At Cape Town in 2004, a 20-year-old Dwayne Smith sizzled in his very first Test, racing to a 93-ball century – the then fastest on Test debut – to save his side from a third straight defeat against South Africa.
A 10-Test career and a batting average of 24 is probably not what many people would have predicted after seeing Dwayne Smith on debut at Newlands against Graeme Smith’s mob.
Aged just 20 and hailing from Storey Gap in Barbados, with a reputation as a bit of a shot-a-ball merchant, expectation was high, as is always the case with a batsman hailing from the island that gave the world Sobers, Weekes, Worrell, Walcott, Greenidge and Haynes.
Captained by Brian Lara, things had not gone according to plan for the Windies. Two-nil down in a three-match series and beset by off-field problems, they entered the last day of the final Test chasing a hypothetical 441 to win. Obviously, if this encounter was to run to form, they would lose. And lose badly.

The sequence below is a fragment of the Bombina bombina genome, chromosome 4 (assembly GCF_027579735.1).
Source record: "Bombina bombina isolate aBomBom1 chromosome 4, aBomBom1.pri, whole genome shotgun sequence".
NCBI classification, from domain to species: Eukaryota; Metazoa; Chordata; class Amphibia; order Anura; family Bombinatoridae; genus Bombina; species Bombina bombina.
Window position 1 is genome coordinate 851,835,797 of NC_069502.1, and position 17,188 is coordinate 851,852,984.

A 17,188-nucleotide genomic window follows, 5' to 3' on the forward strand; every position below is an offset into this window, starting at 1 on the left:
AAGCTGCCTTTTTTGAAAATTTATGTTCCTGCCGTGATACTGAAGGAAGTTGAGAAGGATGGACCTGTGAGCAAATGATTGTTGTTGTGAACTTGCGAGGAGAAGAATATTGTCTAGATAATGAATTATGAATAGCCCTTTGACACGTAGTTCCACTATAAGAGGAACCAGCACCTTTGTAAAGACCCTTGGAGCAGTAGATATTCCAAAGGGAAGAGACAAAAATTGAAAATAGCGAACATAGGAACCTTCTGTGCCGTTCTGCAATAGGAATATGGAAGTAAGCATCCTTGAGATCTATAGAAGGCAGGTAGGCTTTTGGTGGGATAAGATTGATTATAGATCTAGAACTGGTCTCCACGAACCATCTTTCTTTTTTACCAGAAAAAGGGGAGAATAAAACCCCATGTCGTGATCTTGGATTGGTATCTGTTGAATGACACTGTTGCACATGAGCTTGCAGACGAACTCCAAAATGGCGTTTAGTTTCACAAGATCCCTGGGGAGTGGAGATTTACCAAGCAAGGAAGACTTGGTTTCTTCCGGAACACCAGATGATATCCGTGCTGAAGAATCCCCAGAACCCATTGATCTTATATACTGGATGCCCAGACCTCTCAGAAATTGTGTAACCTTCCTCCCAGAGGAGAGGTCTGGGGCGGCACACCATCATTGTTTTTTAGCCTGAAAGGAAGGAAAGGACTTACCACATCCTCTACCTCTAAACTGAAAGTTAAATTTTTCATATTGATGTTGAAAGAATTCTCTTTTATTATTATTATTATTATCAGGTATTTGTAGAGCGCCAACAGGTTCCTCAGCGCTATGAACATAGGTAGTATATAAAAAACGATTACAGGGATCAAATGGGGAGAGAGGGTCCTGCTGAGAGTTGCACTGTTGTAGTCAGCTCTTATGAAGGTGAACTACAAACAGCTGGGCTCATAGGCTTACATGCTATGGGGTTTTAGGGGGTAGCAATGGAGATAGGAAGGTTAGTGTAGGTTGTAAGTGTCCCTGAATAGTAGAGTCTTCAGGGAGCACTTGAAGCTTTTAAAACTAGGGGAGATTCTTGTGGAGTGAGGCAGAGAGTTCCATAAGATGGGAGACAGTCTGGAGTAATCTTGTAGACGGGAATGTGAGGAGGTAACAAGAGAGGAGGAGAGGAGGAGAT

They were swiftly 47-2, and then, despite fifties from the skipper and Ramnaresh Sarwan, 227-4. With all the established batting back in the hutch, the rookie Smith – sandwiched between Wavell Hinds and Ridley Jacobs at number six – was effectively standing between his side and a mid-afternoon series whitewash.
Smith, as is his wont, went on the attack. A 52-ball fifty was converted into a hundred in just 93 deliveries as the West Indies saved the Test, closing on 354-5 with Smith 106 not out.
Some 15 fours and two sixes demonstrated that the best ticket in town was to be aboard the D-wayne Train, but just nine Tests later and with not so much as another fifty, Smith was on a siding. A spell in the international wilderness has seen him revitalise his career with Sussex. But who would have thought it, eh? It was merely a glimpse of another Bajun Boy Wonder thrashing and burning.
First published in 2010